Standards and specifications of arms and ammunitions commonly used by the police during protest dispersal operations state they can cause serious injuries or death when fired at close range or improperly.
Rubber bullets, bean bag rounds and tear gas rounds that are categorised as “low-risk” could also be lethal if fired at people’s heads. At least four reporters have been hit in the head with police projectiles since protests began in June.
On August 11, the police used pepper ball guns to shoot at fleeing protesters at a close range on an escalator of Exit C of Tai Koo MTR Station, an incident that had been criticised and even described as an “execution”-style shooting by the public.
Pepper ball projectiles are not a lethal weapon, said Mak Chin-ho, assistant police commissioner, at a press conference a day later. Mak stressed that the police have strict regulations on the use of weapons and would review the shooting range of pepper ball launchers.
On August 19, Fang Chi-kin, Superintendent (Operations), said disclosing the standards and specifications of ammunitions will affect their tactical manoeuvring strategies. However, given the wide public concern, the initial results of a review show that pepper ball projectiles were shot at about 1 metre to 2 metres from the protesters, which was in line with the manufacturer’s safety guidelines.
Pepper ball launcher Tippmann 98 Custom Platinum Basic was made by US company Tippmann Sports LLC. The guidelines stated that the gun uses compressed air, nitrogen or carbon dioxide to fire bullets with a range of over 45 metres. However, the safety warning also states that users should “avoid shooting an opponent at point-blank (six feet or less).” Six feet equal to roughly 1.8 metres.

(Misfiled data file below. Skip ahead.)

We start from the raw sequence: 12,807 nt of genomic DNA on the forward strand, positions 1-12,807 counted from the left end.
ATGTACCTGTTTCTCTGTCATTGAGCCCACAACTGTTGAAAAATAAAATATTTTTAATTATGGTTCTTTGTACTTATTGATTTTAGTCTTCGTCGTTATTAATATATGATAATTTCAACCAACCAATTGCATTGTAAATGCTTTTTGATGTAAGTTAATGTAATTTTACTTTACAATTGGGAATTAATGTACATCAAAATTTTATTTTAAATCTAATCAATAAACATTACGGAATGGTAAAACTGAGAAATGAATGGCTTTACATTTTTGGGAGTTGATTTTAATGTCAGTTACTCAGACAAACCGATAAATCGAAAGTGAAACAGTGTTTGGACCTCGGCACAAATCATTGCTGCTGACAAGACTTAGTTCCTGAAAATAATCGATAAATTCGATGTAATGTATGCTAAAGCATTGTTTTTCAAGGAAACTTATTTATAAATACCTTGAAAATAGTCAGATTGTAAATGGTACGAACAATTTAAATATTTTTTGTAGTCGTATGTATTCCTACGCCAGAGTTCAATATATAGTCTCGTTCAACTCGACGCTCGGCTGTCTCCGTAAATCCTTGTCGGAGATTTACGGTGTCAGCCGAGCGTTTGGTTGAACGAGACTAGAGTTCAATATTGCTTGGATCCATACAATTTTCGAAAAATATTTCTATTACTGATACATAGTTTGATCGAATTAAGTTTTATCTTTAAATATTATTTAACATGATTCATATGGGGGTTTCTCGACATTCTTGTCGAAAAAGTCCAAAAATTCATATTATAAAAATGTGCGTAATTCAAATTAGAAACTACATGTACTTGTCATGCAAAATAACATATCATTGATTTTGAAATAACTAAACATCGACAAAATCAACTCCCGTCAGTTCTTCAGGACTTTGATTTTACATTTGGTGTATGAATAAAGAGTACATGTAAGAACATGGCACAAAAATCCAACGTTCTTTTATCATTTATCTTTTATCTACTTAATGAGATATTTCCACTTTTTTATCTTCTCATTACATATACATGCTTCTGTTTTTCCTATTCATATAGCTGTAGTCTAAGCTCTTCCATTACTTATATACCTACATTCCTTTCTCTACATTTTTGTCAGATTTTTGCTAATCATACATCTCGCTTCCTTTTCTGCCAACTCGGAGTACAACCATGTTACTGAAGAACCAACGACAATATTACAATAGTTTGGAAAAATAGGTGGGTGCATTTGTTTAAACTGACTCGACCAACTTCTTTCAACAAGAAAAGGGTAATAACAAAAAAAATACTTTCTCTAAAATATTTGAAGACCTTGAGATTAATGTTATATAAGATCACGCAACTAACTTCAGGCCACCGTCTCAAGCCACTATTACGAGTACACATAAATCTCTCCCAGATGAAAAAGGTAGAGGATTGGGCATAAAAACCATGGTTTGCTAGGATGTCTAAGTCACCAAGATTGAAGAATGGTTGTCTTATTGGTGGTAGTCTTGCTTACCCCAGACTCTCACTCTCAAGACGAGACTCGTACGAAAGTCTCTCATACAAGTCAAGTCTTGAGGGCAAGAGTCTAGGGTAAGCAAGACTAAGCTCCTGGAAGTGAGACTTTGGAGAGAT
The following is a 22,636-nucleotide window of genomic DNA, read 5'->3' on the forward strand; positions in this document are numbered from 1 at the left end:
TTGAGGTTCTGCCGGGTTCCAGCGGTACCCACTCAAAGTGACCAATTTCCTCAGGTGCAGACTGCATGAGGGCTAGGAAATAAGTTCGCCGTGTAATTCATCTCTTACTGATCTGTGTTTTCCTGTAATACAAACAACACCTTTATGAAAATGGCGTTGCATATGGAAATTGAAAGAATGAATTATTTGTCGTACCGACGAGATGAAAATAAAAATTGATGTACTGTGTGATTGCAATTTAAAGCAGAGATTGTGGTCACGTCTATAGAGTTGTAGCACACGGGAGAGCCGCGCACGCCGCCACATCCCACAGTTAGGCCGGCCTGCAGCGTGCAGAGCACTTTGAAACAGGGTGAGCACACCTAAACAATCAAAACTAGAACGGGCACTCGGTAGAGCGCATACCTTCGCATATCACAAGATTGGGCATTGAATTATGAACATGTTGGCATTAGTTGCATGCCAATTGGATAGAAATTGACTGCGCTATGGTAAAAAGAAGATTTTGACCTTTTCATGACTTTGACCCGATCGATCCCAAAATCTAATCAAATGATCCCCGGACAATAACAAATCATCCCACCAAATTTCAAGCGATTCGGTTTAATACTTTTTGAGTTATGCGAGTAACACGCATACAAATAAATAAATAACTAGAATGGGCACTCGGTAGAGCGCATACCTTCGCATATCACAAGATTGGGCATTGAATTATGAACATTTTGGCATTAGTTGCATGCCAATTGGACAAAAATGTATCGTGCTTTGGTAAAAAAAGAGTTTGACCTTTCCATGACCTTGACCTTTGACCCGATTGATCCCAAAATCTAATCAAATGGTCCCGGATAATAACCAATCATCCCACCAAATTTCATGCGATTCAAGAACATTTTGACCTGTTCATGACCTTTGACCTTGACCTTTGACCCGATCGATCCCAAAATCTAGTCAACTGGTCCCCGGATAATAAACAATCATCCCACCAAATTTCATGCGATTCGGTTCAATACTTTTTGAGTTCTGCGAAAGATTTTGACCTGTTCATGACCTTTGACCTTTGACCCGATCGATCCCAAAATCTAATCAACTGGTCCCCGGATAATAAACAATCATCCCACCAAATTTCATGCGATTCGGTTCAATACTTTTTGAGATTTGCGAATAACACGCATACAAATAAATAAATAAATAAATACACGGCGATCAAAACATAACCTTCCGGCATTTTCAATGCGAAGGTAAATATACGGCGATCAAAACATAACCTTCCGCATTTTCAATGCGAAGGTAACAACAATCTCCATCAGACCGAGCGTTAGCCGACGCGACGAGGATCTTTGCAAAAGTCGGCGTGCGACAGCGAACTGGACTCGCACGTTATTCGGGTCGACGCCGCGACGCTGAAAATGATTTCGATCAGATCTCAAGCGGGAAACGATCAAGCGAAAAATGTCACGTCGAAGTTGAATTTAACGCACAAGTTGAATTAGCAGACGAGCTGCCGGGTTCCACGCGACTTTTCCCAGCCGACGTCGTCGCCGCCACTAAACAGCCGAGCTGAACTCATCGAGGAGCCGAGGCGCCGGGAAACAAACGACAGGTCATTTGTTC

FactWire tried to fact-check the device’s shooting distance and found that the special tactical squad member holding a pepper ball launcher tried to pull a protester from a group of people squeezing onto an escalator towards him, but to no avail. He then took three steps back and fired at least eight pepper ball rounds towards the group while stepping forward twice.
Known as LIVE-X, pepper balls used by the police were manufactured by a US company. LIVE-X is a round ball the size of a marble in red and black, while regular PepperBall LIVE rounds are red and white in colour. One round of LIVE-X contains PAVA irritant chemical agent that is equivalent to that in 10 regular PepperBall LIVE rounds.
Those exposed to PAVA capsaicin will feel a burning pain on their skin and respiratory tract. A woman was shot in the eye on August 11. Multiple media footages show a bean bag round punctuated the woman’s goggles as she fell. The bean bag round resembles Model 2581 12 GA Super Sock, a bean bag round used by the police.
The bean bag rounds are produced by another US company called Combined Tactical Systems. The police use Remington 870 shotgun to fire the Model 2581 12GA Super Sock bean bag rounds.
With a range of 25 metres, serious injuries or death may result from being shot at the head, neck, thorax, heart or spine.
Since the protests began in June, at least four reporters were hit by the police in the head, including Stephen McDonell, BBC’s correspondent in China.
On August 5, McDonell said his goggles were hit by a tear gas canister or a rubber bullet fired by the police.
Known as the 37MM tear gas canisters, the tear gas canisters used by the police were manufactured by NonLethal Technologies in the US. The manufacturer stated that the canister cannot be fired directly at a person or it may cause serious injuries or death.
As for projectiles containing hard rubber batons, NonLethal Technologies also stated that it cannot be fired at point-blank or else it may result in a person’s death.
The police have been firing rubber bullets, bean bag rounds, sponge rounds and tear gas rounds multiple times during dispersal operations at the protests. Last Sunday, a special tactical squad member fired sponge rounds continuously while chasing a protester outside a shopping mall in Tsuen Wan, New Territories. Footage from the Editorial Board of the City University of Hong Kong also showed how another person had been standing on the side of the road during the chase.
Police must exercise self-control, critically assess whether nearby civilians could be hurt before opening fire and refrain from shooting if there is the potential for those civilians to be injured, a force procedure manual from the Hong Kong Police College states. Under no circumstances should the police perform violent acts as a form of punishment or revenge, according to the police general order.
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